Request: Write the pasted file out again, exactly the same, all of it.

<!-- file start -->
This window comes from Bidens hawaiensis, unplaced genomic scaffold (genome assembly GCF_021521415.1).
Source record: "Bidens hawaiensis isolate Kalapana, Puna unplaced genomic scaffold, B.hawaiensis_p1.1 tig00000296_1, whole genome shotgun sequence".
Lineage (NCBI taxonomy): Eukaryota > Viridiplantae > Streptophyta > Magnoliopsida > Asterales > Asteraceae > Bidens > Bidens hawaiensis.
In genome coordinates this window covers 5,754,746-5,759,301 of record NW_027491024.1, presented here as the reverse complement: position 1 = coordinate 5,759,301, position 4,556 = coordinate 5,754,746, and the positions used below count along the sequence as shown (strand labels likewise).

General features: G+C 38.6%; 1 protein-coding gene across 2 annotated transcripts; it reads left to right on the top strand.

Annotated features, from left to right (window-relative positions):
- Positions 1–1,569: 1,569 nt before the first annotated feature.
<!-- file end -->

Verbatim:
This window comes from Bidens hawaiensis, unplaced genomic scaffold (genome assembly GCF_021521415.1).
Source record: "Bidens hawaiensis isolate Kalapana, Puna unplaced genomic scaffold, B.hawaiensis_p1.1 tig00000296_1, whole genome shotgun sequence".
Lineage (NCBI taxonomy): Eukaryota > Viridiplantae > Streptophyta > Magnoliopsida > Asterales > Asteraceae > Bidens > Bidens hawaiensis.
In genome coordinates this window covers 5,754,746-5,759,301 of record NW_027491024.1, presented here as the reverse complement: position 1 = coordinate 5,759,301, position 4,556 = coordinate 5,754,746, and the positions used below count along the sequence as shown (strand labels likewise).

General features: G+C 38.6%; 1 protein-coding gene across 2 annotated transcripts; it reads left to right on the top strand.

Annotated features, from left to right (window-relative positions):
- Positions 1–1,569: 1,569 nt before the first annotated feature.